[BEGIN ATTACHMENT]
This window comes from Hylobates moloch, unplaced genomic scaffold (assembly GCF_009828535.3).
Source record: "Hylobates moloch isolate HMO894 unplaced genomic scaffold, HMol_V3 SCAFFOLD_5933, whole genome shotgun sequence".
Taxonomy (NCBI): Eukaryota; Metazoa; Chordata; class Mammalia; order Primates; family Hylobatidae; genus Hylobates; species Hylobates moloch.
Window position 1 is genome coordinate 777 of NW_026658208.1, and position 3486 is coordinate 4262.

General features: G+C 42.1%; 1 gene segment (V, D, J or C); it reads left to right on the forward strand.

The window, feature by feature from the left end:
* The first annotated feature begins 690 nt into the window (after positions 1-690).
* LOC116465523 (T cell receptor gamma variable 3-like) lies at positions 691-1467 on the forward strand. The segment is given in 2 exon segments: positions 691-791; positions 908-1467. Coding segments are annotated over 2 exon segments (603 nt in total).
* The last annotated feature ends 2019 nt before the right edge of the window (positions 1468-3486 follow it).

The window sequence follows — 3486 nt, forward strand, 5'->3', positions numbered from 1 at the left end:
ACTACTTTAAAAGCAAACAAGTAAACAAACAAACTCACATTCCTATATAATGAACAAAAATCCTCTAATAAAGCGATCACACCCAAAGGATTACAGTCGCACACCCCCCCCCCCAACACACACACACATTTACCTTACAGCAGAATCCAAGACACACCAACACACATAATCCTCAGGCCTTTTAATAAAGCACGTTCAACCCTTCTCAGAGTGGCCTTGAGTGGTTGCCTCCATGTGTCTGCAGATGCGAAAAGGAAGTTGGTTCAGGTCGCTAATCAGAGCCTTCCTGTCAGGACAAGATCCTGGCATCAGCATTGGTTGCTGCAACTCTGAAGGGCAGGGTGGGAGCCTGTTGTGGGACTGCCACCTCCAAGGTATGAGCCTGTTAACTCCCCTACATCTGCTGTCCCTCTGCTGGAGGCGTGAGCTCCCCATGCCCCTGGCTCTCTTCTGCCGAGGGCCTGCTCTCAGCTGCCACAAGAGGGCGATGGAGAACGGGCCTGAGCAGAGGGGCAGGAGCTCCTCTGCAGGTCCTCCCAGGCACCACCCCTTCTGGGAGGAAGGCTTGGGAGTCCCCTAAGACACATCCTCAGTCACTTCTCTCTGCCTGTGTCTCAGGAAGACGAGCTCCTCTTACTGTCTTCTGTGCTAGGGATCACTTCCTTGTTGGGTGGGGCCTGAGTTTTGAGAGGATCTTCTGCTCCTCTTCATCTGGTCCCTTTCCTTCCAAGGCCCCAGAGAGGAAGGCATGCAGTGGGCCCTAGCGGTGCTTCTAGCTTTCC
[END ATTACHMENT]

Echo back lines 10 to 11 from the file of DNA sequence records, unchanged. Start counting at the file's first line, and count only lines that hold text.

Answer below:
The window sequence follows — 3486 nt, forward strand, 5'->3', positions numbered from 1 at the left end:
ACTACTTTAAAAGCAAACAAGTAAACAAACAAACTCACATTCCTATATAATGAACAAAAATCCTCTAATAAAGCGATCACACCCAAAGGATTACAGTCGCACACCCCCCCCCCCAACACACACACACATTTACCTTACAGCAGAATCCAAGACACACCAACACACATAATCCTCAGGCCTTTTAATAAAGCACGTTCAACCCTTCTCAGAGTGGCCTTGAGTGGTTGCCTCCATGTGTCTGCAGATGCGAAAAGGAAGTTGGTTCAGGTCGCTAATCAGAGCCTTCCTGTCAGGACAAGATCCTGGCATCAGCATTGGTTGCTGCAACTCTGAAGGGCAGGGTGGGAGCCTGTTGTGGGACTGCCACCTCCAAGGTATGAGCCTGTTAACTCCCCTACATCTGCTGTCCCTCTGCTGGAGGCGTGAGCTCCCCATGCCCCTGGCTCTCTTCTGCCGAGGGCCTGCTCTCAGCTGCCACAAGAGGGCGATGGAGAACGGGCCTGAGCAGAGGGGCAGGAGCTCCTCTGCAGGTCCTCCCAGGCACCACCCCTTCTGGGAGGAAGGCTTGGGAGTCCCCTAAGACACATCCTCAGTCACTTCTCTCTGCCTGTGTCTCAGGAAGACGAGCTCCTCTTACTGTCTTCTGTGCTAGGGATCACTTCCTTGTTGGGTGGGGCCTGAGTTTTGAGAGGATCTTCTGCTCCTCTTCATCTGGTCCCTTTCCTTCCAAGGCCCCAGAGAGGAAGGCATGCAGTGGGCCCTAGCGGTGCTTCTAGCTTTCC